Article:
Thourioi[5]:304-7 Calabria (abandoned) 446 and 444–443 BC Athens and many other cities Lampon and Xenokrates of Athens

Middle Ages

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During the Early Middle Ages, following the disastrous Gothic War, new waves of Byzantine Christian Greeks may have come to Southern Italy from Greece and Asia Minor, as Southern Italy remained loosely governed by the Eastern Roman Empire. Although possible, the archaeological evidence shows no trace of new arrivals of Greek peoples, only a division between barbarian newcomers, and Greco-Roman locals. The iconoclast emperor Leo III appropriated lands that had been granted to the Papacy in southern Italy and the Eastern Roman (Byzantine) Empire continued to govern the area in the form of the Catapanate of Italy through the Middle Ages, well after northern Italy fell to the Lombards.[6]

At the time of the Normans' late medieval conquest of southern Italy and Sicily (in the late 12th century), the Salento peninsula (the "heel" of Italy) and up to one third of Sicily was still Greek speaking (concentrated in the Val Demone).[7] At this time the language had evolved into medieval Greek, also known as Byzantine Greek, and its speakers were known as Byzantine Greeks. The resultant fusion of local Byzantine Greek culture with Norman and Arab culture (from the Arab occupation of Sicily) gave rise to Norman-Arab-Byzantine culture on Sicily.

A remnant of this influence can be found in the survival of the Greek language in some villages of the above mentioned Salento peninsula (the "heel" of Italy). This living dialact of Greek, known locally as Griko, is found in the Italian regions of Calabria and Apulia. Griko is considered by linguistics to be a descendant of Byzantine Greek, which had been the majority language of Salento through the Middle Ages, combining also some ancient Doric and modern Italian elements. There is a rich oral tradition and Griko folklore, limited now but once numerous, to around 30,000 people, most of them having become absorbed into the surrounding Italian element. Some scholars, such as Gerhard Rohlfs, argue that the origins of Griko may ultimately be traced to the colonies of Magna Graecia.[8]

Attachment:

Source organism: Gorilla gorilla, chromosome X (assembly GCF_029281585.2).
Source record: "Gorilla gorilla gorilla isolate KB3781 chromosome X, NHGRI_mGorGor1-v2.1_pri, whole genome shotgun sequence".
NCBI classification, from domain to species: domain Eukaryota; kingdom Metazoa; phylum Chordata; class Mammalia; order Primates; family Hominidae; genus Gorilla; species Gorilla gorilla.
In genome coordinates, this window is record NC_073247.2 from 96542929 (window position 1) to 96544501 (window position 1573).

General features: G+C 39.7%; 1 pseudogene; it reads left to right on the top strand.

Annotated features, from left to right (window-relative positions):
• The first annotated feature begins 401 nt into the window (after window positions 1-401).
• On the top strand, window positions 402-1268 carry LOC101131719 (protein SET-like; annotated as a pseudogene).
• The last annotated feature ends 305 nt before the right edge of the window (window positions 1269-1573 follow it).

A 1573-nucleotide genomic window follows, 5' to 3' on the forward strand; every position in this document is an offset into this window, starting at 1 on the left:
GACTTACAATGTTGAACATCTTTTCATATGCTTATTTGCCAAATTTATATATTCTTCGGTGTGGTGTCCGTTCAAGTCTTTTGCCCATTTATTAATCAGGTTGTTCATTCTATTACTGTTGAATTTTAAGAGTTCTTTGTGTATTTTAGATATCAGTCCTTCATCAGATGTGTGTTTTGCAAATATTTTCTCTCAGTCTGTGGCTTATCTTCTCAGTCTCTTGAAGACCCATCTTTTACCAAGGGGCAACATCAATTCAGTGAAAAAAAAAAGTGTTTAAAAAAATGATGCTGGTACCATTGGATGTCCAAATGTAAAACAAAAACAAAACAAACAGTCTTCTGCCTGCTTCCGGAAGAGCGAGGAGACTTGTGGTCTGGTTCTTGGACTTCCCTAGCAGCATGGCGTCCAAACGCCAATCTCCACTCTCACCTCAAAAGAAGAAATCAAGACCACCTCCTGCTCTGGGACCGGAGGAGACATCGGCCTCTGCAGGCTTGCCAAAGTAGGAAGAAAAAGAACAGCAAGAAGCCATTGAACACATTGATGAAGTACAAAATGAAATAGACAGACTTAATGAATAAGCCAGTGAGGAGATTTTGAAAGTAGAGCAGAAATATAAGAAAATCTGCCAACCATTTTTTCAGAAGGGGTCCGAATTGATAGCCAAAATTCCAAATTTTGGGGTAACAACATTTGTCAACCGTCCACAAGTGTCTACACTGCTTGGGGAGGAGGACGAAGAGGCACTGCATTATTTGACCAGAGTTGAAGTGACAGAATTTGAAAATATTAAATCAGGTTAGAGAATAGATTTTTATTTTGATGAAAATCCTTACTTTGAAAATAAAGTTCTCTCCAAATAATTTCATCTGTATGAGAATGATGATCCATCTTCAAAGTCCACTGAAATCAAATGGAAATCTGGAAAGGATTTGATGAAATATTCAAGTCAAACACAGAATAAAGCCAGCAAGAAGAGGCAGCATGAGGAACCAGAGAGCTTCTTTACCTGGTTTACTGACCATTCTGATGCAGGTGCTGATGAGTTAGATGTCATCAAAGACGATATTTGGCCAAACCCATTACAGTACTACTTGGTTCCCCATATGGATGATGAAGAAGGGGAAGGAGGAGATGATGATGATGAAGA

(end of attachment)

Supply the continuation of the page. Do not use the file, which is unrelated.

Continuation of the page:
Modern Italy

Although many of the Greek inhabitants of Southern Italy were entirely Latinized during the Middle Ages, pockets of Greek culture and language remained and survived into modernity partly because of continuous migration between southern Italy and the Greek mainland. One example is the Griko people in Apulia, some of whom still maintain their Greek language and customs. Their working practices have been passed down through generations through storytelling and allowing the observation of work.[9] The Italian parliament recognizes the Griko people as an ethnolinguistic minority under the official name of Minoranze linguistiche Grike dell'Etnia Griko-Calabrese e Salentina.[10]